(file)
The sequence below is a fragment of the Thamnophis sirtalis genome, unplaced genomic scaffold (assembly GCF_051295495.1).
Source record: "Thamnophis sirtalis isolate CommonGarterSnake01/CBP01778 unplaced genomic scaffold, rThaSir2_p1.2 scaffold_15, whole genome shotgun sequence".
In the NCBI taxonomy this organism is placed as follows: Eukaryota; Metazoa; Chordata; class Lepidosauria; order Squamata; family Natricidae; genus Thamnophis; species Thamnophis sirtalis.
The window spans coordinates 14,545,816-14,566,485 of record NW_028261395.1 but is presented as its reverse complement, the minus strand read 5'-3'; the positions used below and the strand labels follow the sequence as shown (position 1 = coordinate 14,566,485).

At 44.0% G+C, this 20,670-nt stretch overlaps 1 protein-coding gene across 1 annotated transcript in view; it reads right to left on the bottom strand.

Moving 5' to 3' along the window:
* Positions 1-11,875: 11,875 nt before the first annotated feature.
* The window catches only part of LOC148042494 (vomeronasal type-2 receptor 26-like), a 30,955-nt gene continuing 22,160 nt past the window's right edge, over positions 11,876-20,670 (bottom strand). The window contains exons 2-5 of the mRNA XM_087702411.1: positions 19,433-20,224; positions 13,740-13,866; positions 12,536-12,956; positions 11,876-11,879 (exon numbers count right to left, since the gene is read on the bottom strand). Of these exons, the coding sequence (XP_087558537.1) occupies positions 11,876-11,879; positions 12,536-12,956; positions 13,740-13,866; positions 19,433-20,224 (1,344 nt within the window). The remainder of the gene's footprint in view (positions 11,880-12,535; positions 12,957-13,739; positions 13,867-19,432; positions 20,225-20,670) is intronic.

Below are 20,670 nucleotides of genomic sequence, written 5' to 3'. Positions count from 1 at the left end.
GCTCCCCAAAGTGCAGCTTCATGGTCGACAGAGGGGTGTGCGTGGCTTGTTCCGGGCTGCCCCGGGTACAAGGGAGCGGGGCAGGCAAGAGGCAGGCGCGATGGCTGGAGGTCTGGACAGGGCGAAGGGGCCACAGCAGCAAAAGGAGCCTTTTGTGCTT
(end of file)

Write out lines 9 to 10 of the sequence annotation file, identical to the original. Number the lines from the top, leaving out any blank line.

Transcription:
Below are 20,670 nucleotides of genomic sequence, written 5' to 3'. Positions count from 1 at the left end.
GCTCCCCAAAGTGCAGCTTCATGGTCGACAGAGGGGTGTGCGTGGCTTGTTCCGGGCTGCCCCGGGTACAAGGGAGCGGGGCAGGCAAGAGGCAGGCGCGATGGCTGGAGGTCTGGACAGGGCGAAGGGGCCACAGCAGCAAAAGGAGCCTTTTGTGCTT